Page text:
If I Read About Octavia Butler or Ursula K. Le Guin One More Time…

poc au thors.png

I will roll my eyes right out of my head. I know that’s extreme, especially coming during Women’s History Month where we are celebrating female accomplishment, but I’m done. I’m over it. I quit. And with good reason.

Octavia Butler and Ursula K. Le Guin wrote for decades and their speculative fiction is brilliant, loved by both critics and readers. They bring the complex issues of race, gender, and sexuality into their novels, a needed reprieve in a literary corner dominated by white men. But we all know them. If you consider yourself a fan of science fiction or fantasy and haven’t heard of Kindred or The Dispossessed, I’m sorry – I can’t help you.

When most people speak or write about these two authors, though, it feels like a token nod – an obligation to ward off criticism of an all-male or white-washed list rather than a true passion for their work. Because oh, boy – two whole women? One of them black? Just let me check those two boxes on my inclusivity list real quick before I pat myself on the back. On the majority of “best of” or “must-read” lists, these two stand as the only women. On almost every list, Butler stands as the lone person of color. This is unacceptable.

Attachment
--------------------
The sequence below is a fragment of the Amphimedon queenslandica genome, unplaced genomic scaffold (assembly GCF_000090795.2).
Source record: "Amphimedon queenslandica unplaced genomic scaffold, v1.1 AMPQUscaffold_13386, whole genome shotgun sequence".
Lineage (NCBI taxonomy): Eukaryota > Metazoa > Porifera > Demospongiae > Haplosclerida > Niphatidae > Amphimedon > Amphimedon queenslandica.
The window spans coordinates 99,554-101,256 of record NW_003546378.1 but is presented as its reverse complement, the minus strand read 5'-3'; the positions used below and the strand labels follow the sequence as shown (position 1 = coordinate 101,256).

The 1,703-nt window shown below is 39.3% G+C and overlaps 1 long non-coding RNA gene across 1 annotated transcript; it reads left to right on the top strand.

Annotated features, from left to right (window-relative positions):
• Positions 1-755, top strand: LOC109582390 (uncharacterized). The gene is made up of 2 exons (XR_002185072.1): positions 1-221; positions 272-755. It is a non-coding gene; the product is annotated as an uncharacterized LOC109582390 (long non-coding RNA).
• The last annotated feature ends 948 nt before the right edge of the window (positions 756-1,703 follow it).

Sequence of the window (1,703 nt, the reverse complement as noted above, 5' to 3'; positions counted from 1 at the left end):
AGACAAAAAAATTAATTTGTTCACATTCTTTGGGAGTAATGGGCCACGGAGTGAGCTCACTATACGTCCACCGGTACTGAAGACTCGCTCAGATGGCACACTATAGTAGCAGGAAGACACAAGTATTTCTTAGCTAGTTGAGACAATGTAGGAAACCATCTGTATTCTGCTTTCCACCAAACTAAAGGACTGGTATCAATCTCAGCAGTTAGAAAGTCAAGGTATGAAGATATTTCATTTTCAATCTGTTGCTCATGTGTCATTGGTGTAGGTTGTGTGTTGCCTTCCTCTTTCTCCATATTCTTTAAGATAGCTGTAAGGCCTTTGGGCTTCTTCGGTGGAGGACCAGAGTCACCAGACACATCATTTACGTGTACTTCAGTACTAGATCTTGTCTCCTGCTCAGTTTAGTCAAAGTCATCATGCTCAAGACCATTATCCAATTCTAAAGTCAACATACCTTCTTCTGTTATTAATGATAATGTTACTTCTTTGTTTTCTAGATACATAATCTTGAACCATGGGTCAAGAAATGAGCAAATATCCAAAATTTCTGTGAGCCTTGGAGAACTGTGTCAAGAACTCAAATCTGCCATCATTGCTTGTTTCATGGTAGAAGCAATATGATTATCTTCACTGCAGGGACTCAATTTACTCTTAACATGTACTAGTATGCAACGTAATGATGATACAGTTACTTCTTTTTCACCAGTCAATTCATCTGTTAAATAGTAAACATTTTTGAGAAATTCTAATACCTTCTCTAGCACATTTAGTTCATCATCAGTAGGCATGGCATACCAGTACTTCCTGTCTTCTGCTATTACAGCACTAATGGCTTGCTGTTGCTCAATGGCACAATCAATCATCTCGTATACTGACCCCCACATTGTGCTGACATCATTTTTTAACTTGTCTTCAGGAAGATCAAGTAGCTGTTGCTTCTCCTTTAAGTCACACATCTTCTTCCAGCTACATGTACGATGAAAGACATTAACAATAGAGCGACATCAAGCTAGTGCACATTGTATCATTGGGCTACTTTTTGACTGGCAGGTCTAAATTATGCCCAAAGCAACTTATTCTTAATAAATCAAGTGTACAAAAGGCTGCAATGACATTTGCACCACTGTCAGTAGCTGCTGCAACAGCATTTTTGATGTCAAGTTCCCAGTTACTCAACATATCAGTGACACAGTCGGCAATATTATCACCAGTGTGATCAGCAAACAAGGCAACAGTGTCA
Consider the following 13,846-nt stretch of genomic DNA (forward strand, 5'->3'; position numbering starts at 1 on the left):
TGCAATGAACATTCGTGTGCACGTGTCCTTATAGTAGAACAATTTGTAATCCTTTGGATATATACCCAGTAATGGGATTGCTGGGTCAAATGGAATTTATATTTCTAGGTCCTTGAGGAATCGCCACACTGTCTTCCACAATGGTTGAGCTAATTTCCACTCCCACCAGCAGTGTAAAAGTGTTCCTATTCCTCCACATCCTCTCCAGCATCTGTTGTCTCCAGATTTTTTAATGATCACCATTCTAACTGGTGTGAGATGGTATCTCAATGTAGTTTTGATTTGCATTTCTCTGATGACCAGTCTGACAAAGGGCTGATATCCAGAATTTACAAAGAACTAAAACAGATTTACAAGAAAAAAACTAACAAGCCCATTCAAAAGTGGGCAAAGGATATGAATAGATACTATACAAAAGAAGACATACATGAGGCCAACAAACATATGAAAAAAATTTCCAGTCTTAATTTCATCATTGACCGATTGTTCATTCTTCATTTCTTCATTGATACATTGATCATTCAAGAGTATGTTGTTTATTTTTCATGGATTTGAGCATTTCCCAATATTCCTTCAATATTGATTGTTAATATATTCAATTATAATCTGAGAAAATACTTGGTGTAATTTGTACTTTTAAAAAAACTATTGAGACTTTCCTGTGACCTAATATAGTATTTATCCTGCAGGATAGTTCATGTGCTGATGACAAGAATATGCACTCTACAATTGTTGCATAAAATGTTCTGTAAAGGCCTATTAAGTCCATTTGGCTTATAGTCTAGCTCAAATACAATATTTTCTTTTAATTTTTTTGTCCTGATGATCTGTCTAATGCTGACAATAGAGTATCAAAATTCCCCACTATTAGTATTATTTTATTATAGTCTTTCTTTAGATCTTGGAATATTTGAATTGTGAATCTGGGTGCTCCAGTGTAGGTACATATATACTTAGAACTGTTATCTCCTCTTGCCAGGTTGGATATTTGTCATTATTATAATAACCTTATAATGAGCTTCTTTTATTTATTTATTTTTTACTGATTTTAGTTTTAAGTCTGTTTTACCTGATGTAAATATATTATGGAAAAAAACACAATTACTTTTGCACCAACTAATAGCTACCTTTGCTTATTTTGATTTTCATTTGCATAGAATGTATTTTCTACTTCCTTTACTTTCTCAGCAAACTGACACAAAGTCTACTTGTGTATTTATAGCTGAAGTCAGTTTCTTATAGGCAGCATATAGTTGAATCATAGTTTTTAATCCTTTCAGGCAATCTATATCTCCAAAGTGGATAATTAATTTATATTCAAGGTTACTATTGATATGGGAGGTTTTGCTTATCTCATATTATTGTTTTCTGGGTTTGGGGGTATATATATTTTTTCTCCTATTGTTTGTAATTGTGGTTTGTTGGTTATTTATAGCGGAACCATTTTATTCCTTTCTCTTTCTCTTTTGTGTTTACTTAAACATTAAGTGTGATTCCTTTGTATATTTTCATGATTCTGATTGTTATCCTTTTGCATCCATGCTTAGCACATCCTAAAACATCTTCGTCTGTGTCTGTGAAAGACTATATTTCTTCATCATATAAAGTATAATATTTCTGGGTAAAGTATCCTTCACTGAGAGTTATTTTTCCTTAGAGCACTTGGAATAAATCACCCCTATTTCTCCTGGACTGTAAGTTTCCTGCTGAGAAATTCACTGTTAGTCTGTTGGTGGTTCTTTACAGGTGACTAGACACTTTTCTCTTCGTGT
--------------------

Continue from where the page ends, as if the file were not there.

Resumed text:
Butler and Le Guin more than deserve to be included in these discussions and I don’t mean to diminish their importance, but throwing them into a list of recommendations and making no effort to include other minority writers is  lazy at best and deliberately discriminatory at worst. It requires no thought and does a discredit to other female and non-white writers, especially ones who are still living and working – Butler passed away in 2006 and Le Guin hasn’t produced a novel in almost a decade. While we should never forget either of these women and their contributions to the genre, it’s time to allow them to pass on the torch to other writers rather than recycling these two as our bastions of diversity.

If you’re looking for some classic science fiction, include Samuel Delany who is still an active author and also wrote Dhalgren – one of the most complex and literary science fiction novels ever produced. If you’re looking for something more modern, try Nigerian-American author Nnedi Okorafor who released her latest novel less than a year ago. If you’re looking for a great series, try N.K. Jemisin‘s Inheritance trilogy. Hell, branch out into translation with Cuban authors Agustín de Rojas and Yoss or Chinese authors Cixin Liu and Ken Liu. But in the name of all things just and holy – don’t recommend one more Butler or Le Guin book to me. Do your research, get creative, and give me some goddamn effort.